Athabasca area residents have about two years to get their swim suits ready.
Both Town and County Councils have voted to move the pool project forward.
At a joint meeting on June 7, both councils accepted the $15,295,000 bid from Clark Builders to build the new facility by the Multiplex.
They met in the Athabasca County Council Chambers, and "authorized administration to enter into a Design Build contract."
The majority on both councils argued the numbers, while slightly higher than expected, were still favourable, adding that councils should "strike while the iron is hot."
"Based on the numbers I see here, I see this as very favourable on the Town of Athabasca," Mayor Roger Morrill said during the meeting. "[This pool] is something that will serve this community for years to come."
"I have no problems putting my full and total support behind this project."
He claimed to have crunched the numbers, and said paying back $5 million over 20 years will cost $326,151.28 each year, while paying it back over 25 years will cost $283,134.88 each year.
The total cost, including a 5 per cent contingency amount is $16,381,915.
Based on a 60-40 split, that works out to $9,829,149 for the County, and $6,552,766 for the town.
If the built-in contingency with Clark Builders' bid is not needed, the total cost would drop to $15,617,165.
Again, based on the 60/40 split, the county would pay $9,370,299, while the town would pay $6,246,866.
Current costs for the project have been listed at about $440,000.
Costs Could Increase if Delayed
Councillor Tanu Evans was the only town councillor to oppose the motion, while Councillors Jack Dowhaluk and Paul Ponich opposed the county's motion.
"The plebiscite was for us borrowing up to $5million, you can't use that argument over and over," Evans said. "Maybe it's time we go back to another plebiscite and ask people if they want this project."
"I think this project has gone above and beyond what was originally thought. It's overkill for what this community needs."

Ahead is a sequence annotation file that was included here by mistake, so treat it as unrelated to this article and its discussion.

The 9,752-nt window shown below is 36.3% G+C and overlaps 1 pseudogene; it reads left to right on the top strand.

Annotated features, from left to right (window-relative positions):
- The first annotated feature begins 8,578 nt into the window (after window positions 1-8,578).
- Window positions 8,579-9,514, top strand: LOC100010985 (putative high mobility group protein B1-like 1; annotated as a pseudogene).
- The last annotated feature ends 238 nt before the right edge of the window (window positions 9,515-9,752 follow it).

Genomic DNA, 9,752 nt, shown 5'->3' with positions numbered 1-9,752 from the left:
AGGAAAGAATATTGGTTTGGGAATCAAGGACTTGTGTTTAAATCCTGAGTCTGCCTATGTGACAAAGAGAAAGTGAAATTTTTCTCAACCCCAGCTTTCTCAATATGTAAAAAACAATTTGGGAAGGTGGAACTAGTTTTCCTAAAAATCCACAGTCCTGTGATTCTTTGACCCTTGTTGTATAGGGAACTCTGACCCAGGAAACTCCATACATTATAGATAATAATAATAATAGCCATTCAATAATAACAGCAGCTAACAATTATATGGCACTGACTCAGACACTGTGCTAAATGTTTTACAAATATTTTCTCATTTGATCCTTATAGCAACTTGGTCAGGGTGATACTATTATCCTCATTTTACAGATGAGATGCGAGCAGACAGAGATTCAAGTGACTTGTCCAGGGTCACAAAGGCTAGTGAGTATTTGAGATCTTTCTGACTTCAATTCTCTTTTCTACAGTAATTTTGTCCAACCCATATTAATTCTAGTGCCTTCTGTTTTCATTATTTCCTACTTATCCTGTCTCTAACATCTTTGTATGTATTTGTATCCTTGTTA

County Councillor Denis Willcott noted that as a builder he expected costs to keep increasing the longer the project is put on hold.
"I am for the pool," he said. "I understand it's election time, but I have to stick my neck out and go with this."
Meanwhile, Jack Dowhaluk said the county was initially looking to spend $5 million on the pool.
He said he would "love a swimming pool," but noted that the county should invest in other necessities, like infrastructure.
"Is that what we're doing – building a swimming pool for doctors?" Dowhaluk said, referring to a point by Shelly Gurba, who said a new pool would attract professionals like new doctors to the area.
"How about the farmers in Wandering River? How about the farmers in Caslan?" Dowhaluk went on. "Let's give our head a shake."
"You know, you look at the infrastructure in the eastern part of the county, and other parts of the county, it's deteriorated to a point where it's a total disaster."
Evans also raised the point that there were no operating figures presented at this meeting, saying they will only go up.
Tim Verhaeghe though said there is a possibility that there could be some savings due to efficiencies with the new building over the current one.
"You need these types of amenities for people to want to live and work here," added Warren Griffin.
"Yes, you can't forget other infrastructure, but the pool is also one component."
The current Athabasca Landing Pool facility is 37 years old, he noted, well beyond the usual 25 year lifespan of a building.
Recreation is Expensive
Other councillors - including Doris Splane and Joanne Peckham - noted how their children spent hours at the pool while growing up, keeping them out of trouble, so to speak.
"Recreation is a costly process," said Splane, noting she was initially against the pool, but now sees more pros than cons. "It is something our ratepayers demand."
Just prior to the vote, Paul Ponich - like Jack Dowhaluk - said he was for the pool, but couldn't fathom spending $9 million on it.
"I was fine with [the County] spending $7 million on it," he noted.
Following both councils agreeing to move forward, County Mananger Ryan Maier said there was a stipulation of the RFP that they could negotiate with the winning bidder to try and brings costs down.
"The public wants us to build it right," Griffin added. "They don't want us to take shortcuts."
Fundraising and Grants to Reduce Capital Costs
There was also discussion on fundraising and grants, so far sitting at $625,000.
"What I'm gathering from your comments is that both councils want any fundraised dollars to reduce the overall capital cost of the project," added Maier, after some debate from councillors.
Both councils then voted on separate motions to split all fundraised dollars to reduce the overall capital cost of the pool project.
"When building the Multiplex, we fundraised around $2 million dollars," said Roger Morrill. "There is no reason why we won't be able to do that again."
But as Christi Bilsky and others noted, while the pool has been a council priority for years, there hasn't been an earnest push to start fundraising for it.
June 8, 2017 - Victor Kaisar (email@example.com)